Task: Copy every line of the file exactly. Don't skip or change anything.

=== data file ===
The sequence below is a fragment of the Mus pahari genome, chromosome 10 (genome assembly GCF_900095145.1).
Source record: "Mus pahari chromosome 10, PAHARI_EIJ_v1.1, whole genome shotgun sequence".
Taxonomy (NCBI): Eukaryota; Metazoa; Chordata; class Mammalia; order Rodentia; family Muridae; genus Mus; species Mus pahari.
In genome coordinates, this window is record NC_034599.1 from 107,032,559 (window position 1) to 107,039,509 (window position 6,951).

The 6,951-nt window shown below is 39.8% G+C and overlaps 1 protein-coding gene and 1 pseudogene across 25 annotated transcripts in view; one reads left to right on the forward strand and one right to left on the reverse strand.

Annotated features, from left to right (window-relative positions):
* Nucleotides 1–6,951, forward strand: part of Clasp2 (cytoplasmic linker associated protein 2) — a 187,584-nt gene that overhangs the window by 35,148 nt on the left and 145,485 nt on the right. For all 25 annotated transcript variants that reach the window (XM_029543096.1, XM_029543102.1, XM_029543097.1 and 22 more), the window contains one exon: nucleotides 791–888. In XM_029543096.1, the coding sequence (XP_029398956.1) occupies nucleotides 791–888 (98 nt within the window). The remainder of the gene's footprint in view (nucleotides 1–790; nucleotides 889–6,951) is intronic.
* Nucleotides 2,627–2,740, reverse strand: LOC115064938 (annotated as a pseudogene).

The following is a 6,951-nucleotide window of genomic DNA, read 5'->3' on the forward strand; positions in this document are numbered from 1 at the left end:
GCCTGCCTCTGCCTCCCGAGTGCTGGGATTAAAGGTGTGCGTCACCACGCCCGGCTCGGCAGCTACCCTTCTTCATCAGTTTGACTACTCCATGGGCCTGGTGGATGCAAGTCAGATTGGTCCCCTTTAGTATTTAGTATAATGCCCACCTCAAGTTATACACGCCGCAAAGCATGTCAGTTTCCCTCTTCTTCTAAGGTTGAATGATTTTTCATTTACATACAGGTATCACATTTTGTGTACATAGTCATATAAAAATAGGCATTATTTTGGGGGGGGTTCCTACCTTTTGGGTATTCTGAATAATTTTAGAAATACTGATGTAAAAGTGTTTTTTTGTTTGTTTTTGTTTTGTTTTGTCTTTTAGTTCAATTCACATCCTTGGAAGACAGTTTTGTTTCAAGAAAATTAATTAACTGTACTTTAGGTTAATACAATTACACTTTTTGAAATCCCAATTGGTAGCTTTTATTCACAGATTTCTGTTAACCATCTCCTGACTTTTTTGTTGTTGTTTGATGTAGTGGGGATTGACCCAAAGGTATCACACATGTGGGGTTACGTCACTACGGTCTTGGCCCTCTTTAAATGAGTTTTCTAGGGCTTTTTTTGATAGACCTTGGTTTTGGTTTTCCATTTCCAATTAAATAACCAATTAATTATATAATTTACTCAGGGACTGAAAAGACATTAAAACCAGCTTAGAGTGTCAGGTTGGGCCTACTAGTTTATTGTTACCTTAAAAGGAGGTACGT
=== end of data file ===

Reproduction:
The sequence below is a fragment of the Mus pahari genome, chromosome 10 (genome assembly GCF_900095145.1).
Source record: "Mus pahari chromosome 10, PAHARI_EIJ_v1.1, whole genome shotgun sequence".
Taxonomy (NCBI): Eukaryota; Metazoa; Chordata; class Mammalia; order Rodentia; family Muridae; genus Mus; species Mus pahari.
In genome coordinates, this window is record NC_034599.1 from 107,032,559 (window position 1) to 107,039,509 (window position 6,951).

The 6,951-nt window shown below is 39.8% G+C and overlaps 1 protein-coding gene and 1 pseudogene across 25 annotated transcripts in view; one reads left to right on the forward strand and one right to left on the reverse strand.

Annotated features, from left to right (window-relative positions):
* Nucleotides 1–6,951, forward strand: part of Clasp2 (cytoplasmic linker associated protein 2) — a 187,584-nt gene that overhangs the window by 35,148 nt on the left and 145,485 nt on the right. For all 25 annotated transcript variants that reach the window (XM_029543096.1, XM_029543102.1, XM_029543097.1 and 22 more), the window contains one exon: nucleotides 791–888. In XM_029543096.1, the coding sequence (XP_029398956.1) occupies nucleotides 791–888 (98 nt within the window). The remainder of the gene's footprint in view (nucleotides 1–790; nucleotides 889–6,951) is intronic.
* Nucleotides 2,627–2,740, reverse strand: LOC115064938 (annotated as a pseudogene).

The following is a 6,951-nucleotide window of genomic DNA, read 5'->3' on the forward strand; positions in this document are numbered from 1 at the left end:
GCCTGCCTCTGCCTCCCGAGTGCTGGGATTAAAGGTGTGCGTCACCACGCCCGGCTCGGCAGCTACCCTTCTTCATCAGTTTGACTACTCCATGGGCCTGGTGGATGCAAGTCAGATTGGTCCCCTTTAGTATTTAGTATAATGCCCACCTCAAGTTATACACGCCGCAAAGCATGTCAGTTTCCCTCTTCTTCTAAGGTTGAATGATTTTTCATTTACATACAGGTATCACATTTTGTGTACATAGTCATATAAAAATAGGCATTATTTTGGGGGGGGTTCCTACCTTTTGGGTATTCTGAATAATTTTAGAAATACTGATGTAAAAGTGTTTTTTTGTTTGTTTTTGTTTTGTTTTGTCTTTTAGTTCAATTCACATCCTTGGAAGACAGTTTTGTTTCAAGAAAATTAATTAACTGTACTTTAGGTTAATACAATTACACTTTTTGAAATCCCAATTGGTAGCTTTTATTCACAGATTTCTGTTAACCATCTCCTGACTTTTTTGTTGTTGTTTGATGTAGTGGGGATTGACCCAAAGGTATCACACATGTGGGGTTACGTCACTACGGTCTTGGCCCTCTTTAAATGAGTTTTCTAGGGCTTTTTTTGATAGACCTTGGTTTTGGTTTTCCATTTCCAATTAAATAACCAATTAATTATATAATTTACTCAGGGACTGAAAAGACATTAAAACCAGCTTAGAGTGTCAGGTTGGGCCTACTAGTTTATTGTTACCTTAAAAGGAGGTACGT